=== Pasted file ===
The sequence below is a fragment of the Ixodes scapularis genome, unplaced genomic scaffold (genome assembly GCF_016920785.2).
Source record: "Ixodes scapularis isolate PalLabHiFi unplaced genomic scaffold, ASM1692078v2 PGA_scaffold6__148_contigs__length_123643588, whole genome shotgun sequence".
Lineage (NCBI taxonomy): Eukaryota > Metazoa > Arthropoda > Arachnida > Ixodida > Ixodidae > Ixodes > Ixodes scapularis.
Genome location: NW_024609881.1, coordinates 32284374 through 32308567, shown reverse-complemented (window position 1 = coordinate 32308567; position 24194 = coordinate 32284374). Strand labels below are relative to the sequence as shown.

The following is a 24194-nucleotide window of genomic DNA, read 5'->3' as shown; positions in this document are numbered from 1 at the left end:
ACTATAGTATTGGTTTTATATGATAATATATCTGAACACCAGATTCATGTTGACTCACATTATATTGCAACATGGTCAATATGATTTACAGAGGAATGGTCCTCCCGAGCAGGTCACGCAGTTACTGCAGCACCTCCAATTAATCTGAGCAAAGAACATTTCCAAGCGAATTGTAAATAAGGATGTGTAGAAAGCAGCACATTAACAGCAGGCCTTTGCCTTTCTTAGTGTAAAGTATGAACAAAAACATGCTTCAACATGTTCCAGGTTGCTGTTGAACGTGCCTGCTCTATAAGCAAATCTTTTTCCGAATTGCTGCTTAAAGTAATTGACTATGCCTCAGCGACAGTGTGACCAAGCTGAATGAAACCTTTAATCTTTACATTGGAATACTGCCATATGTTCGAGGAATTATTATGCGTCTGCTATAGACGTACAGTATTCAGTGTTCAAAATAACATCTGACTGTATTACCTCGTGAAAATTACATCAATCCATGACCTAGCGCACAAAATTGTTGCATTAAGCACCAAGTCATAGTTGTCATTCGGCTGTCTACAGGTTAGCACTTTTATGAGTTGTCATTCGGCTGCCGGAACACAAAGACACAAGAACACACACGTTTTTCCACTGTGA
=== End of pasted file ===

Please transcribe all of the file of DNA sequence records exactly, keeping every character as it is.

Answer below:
The sequence below is a fragment of the Ixodes scapularis genome, unplaced genomic scaffold (genome assembly GCF_016920785.2).
Source record: "Ixodes scapularis isolate PalLabHiFi unplaced genomic scaffold, ASM1692078v2 PGA_scaffold6__148_contigs__length_123643588, whole genome shotgun sequence".
Lineage (NCBI taxonomy): Eukaryota > Metazoa > Arthropoda > Arachnida > Ixodida > Ixodidae > Ixodes > Ixodes scapularis.
Genome location: NW_024609881.1, coordinates 32284374 through 32308567, shown reverse-complemented (window position 1 = coordinate 32308567; position 24194 = coordinate 32284374). Strand labels below are relative to the sequence as shown.

The following is a 24194-nucleotide window of genomic DNA, read 5'->3' as shown; positions in this document are numbered from 1 at the left end:
ACTATAGTATTGGTTTTATATGATAATATATCTGAACACCAGATTCATGTTGACTCACATTATATTGCAACATGGTCAATATGATTTACAGAGGAATGGTCCTCCCGAGCAGGTCACGCAGTTACTGCAGCACCTCCAATTAATCTGAGCAAAGAACATTTCCAAGCGAATTGTAAATAAGGATGTGTAGAAAGCAGCACATTAACAGCAGGCCTTTGCCTTTCTTAGTGTAAAGTATGAACAAAAACATGCTTCAACATGTTCCAGGTTGCTGTTGAACGTGCCTGCTCTATAAGCAAATCTTTTTCCGAATTGCTGCTTAAAGTAATTGACTATGCCTCAGCGACAGTGTGACCAAGCTGAATGAAACCTTTAATCTTTACATTGGAATACTGCCATATGTTCGAGGAATTATTATGCGTCTGCTATAGACGTACAGTATTCAGTGTTCAAAATAACATCTGACTGTATTACCTCGTGAAAATTACATCAATCCATGACCTAGCGCACAAAATTGTTGCATTAAGCACCAAGTCATAGTTGTCATTCGGCTGTCTACAGGTTAGCACTTTTATGAGTTGTCATTCGGCTGCCGGAACACAAAGACACAAGAACACACACGTTTTTCCACTGTGA